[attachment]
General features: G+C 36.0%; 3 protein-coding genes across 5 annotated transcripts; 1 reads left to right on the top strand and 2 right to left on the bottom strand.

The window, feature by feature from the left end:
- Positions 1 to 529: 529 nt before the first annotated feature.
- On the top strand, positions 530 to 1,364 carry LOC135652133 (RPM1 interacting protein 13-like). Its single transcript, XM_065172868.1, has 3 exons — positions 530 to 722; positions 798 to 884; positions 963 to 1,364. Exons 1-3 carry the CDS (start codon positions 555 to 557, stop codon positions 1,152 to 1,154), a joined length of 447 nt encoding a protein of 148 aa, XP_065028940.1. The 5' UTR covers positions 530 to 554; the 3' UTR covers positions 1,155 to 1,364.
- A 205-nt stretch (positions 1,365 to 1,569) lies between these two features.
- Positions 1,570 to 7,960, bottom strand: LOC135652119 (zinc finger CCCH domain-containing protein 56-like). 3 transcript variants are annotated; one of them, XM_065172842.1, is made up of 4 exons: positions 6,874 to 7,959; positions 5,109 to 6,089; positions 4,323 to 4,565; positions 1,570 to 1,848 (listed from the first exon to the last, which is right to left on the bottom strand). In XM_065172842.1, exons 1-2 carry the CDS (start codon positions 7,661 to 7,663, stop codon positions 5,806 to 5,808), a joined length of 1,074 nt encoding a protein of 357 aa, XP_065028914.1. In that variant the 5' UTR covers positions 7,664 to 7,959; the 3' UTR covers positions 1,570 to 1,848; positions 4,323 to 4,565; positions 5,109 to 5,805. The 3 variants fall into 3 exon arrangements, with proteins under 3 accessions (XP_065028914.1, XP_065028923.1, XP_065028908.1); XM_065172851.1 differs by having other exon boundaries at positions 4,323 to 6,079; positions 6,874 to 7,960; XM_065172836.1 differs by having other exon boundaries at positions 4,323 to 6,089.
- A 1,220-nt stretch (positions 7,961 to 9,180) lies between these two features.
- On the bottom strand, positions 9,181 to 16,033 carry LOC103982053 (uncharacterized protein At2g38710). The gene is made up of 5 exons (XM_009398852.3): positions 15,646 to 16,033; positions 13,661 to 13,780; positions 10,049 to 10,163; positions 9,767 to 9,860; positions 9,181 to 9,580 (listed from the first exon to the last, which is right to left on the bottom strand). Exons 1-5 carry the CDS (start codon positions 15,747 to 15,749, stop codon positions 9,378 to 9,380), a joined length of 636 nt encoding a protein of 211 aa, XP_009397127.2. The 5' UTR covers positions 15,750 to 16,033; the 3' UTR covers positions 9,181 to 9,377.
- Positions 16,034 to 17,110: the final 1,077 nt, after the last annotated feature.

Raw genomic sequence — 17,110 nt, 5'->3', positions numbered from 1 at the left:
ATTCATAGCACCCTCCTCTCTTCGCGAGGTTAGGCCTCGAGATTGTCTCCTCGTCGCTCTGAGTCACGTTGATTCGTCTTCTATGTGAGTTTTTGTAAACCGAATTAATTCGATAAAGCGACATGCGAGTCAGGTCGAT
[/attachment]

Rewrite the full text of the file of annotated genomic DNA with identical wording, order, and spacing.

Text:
General features: G+C 36.0%; 3 protein-coding genes across 5 annotated transcripts; 1 reads left to right on the top strand and 2 right to left on the bottom strand.

The window, feature by feature from the left end:
- Positions 1 to 529: 529 nt before the first annotated feature.
- On the top strand, positions 530 to 1,364 carry LOC135652133 (RPM1 interacting protein 13-like). Its single transcript, XM_065172868.1, has 3 exons — positions 530 to 722; positions 798 to 884; positions 963 to 1,364. Exons 1-3 carry the CDS (start codon positions 555 to 557, stop codon positions 1,152 to 1,154), a joined length of 447 nt encoding a protein of 148 aa, XP_065028940.1. The 5' UTR covers positions 530 to 554; the 3' UTR covers positions 1,155 to 1,364.
- A 205-nt stretch (positions 1,365 to 1,569) lies between these two features.
- Positions 1,570 to 7,960, bottom strand: LOC135652119 (zinc finger CCCH domain-containing protein 56-like). 3 transcript variants are annotated; one of them, XM_065172842.1, is made up of 4 exons: positions 6,874 to 7,959; positions 5,109 to 6,089; positions 4,323 to 4,565; positions 1,570 to 1,848 (listed from the first exon to the last, which is right to left on the bottom strand). In XM_065172842.1, exons 1-2 carry the CDS (start codon positions 7,661 to 7,663, stop codon positions 5,806 to 5,808), a joined length of 1,074 nt encoding a protein of 357 aa, XP_065028914.1. In that variant the 5' UTR covers positions 7,664 to 7,959; the 3' UTR covers positions 1,570 to 1,848; positions 4,323 to 4,565; positions 5,109 to 5,805. The 3 variants fall into 3 exon arrangements, with proteins under 3 accessions (XP_065028914.1, XP_065028923.1, XP_065028908.1); XM_065172851.1 differs by having other exon boundaries at positions 4,323 to 6,079; positions 6,874 to 7,960; XM_065172836.1 differs by having other exon boundaries at positions 4,323 to 6,089.
- A 1,220-nt stretch (positions 7,961 to 9,180) lies between these two features.
- On the bottom strand, positions 9,181 to 16,033 carry LOC103982053 (uncharacterized protein At2g38710). The gene is made up of 5 exons (XM_009398852.3): positions 15,646 to 16,033; positions 13,661 to 13,780; positions 10,049 to 10,163; positions 9,767 to 9,860; positions 9,181 to 9,580 (listed from the first exon to the last, which is right to left on the bottom strand). Exons 1-5 carry the CDS (start codon positions 15,747 to 15,749, stop codon positions 9,378 to 9,380), a joined length of 636 nt encoding a protein of 211 aa, XP_009397127.2. The 5' UTR covers positions 15,750 to 16,033; the 3' UTR covers positions 9,181 to 9,377.
- Positions 16,034 to 17,110: the final 1,077 nt, after the last annotated feature.

Raw genomic sequence — 17,110 nt, 5'->3', positions numbered from 1 at the left:
ATTCATAGCACCCTCCTCTCTTCGCGAGGTTAGGCCTCGAGATTGTCTCCTCGTCGCTCTGAGTCACGTTGATTCGTCTTCTATGTGAGTTTTTGTAAACCGAATTAATTCGATAAAGCGACATGCGAGTCAGGTCGAT